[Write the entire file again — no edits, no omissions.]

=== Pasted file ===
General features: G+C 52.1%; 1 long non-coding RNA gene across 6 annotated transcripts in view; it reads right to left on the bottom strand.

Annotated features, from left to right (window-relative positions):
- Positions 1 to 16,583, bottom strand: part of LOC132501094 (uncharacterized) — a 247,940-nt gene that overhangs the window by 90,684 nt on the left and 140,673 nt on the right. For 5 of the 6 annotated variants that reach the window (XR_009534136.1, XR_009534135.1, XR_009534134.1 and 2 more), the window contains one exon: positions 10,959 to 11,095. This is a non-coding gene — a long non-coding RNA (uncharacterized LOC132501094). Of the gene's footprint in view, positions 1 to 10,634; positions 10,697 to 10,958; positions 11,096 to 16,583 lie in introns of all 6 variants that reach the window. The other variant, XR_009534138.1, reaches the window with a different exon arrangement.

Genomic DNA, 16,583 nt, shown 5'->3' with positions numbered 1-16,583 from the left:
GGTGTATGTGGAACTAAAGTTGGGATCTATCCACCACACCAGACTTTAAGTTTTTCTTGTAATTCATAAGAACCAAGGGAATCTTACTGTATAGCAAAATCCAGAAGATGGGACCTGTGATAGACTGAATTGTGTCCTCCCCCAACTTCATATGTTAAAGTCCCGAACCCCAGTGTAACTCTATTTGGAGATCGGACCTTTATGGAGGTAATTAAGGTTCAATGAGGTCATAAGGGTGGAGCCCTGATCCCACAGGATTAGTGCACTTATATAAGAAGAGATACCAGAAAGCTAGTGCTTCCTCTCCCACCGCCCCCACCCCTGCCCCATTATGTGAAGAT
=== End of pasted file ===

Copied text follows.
General features: G+C 52.1%; 1 long non-coding RNA gene across 6 annotated transcripts in view; it reads right to left on the bottom strand.

Annotated features, from left to right (window-relative positions):
- Positions 1 to 16,583, bottom strand: part of LOC132501094 (uncharacterized) — a 247,940-nt gene that overhangs the window by 90,684 nt on the left and 140,673 nt on the right. For 5 of the 6 annotated variants that reach the window (XR_009534136.1, XR_009534135.1, XR_009534134.1 and 2 more), the window contains one exon: positions 10,959 to 11,095. This is a non-coding gene — a long non-coding RNA (uncharacterized LOC132501094). Of the gene's footprint in view, positions 1 to 10,634; positions 10,697 to 10,958; positions 11,096 to 16,583 lie in introns of all 6 variants that reach the window. The other variant, XR_009534138.1, reaches the window with a different exon arrangement.

Genomic DNA, 16,583 nt, shown 5'->3' with positions numbered 1-16,583 from the left:
GGTGTATGTGGAACTAAAGTTGGGATCTATCCACCACACCAGACTTTAAGTTTTTCTTGTAATTCATAAGAACCAAGGGAATCTTACTGTATAGCAAAATCCAGAAGATGGGACCTGTGATAGACTGAATTGTGTCCTCCCCCAACTTCATATGTTAAAGTCCCGAACCCCAGTGTAACTCTATTTGGAGATCGGACCTTTATGGAGGTAATTAAGGTTCAATGAGGTCATAAGGGTGGAGCCCTGATCCCACAGGATTAGTGCACTTATATAAGAAGAGATACCAGAAAGCTAGTGCTTCCTCTCCCACCGCCCCCACCCCTGCCCCATTATGTGAAGAT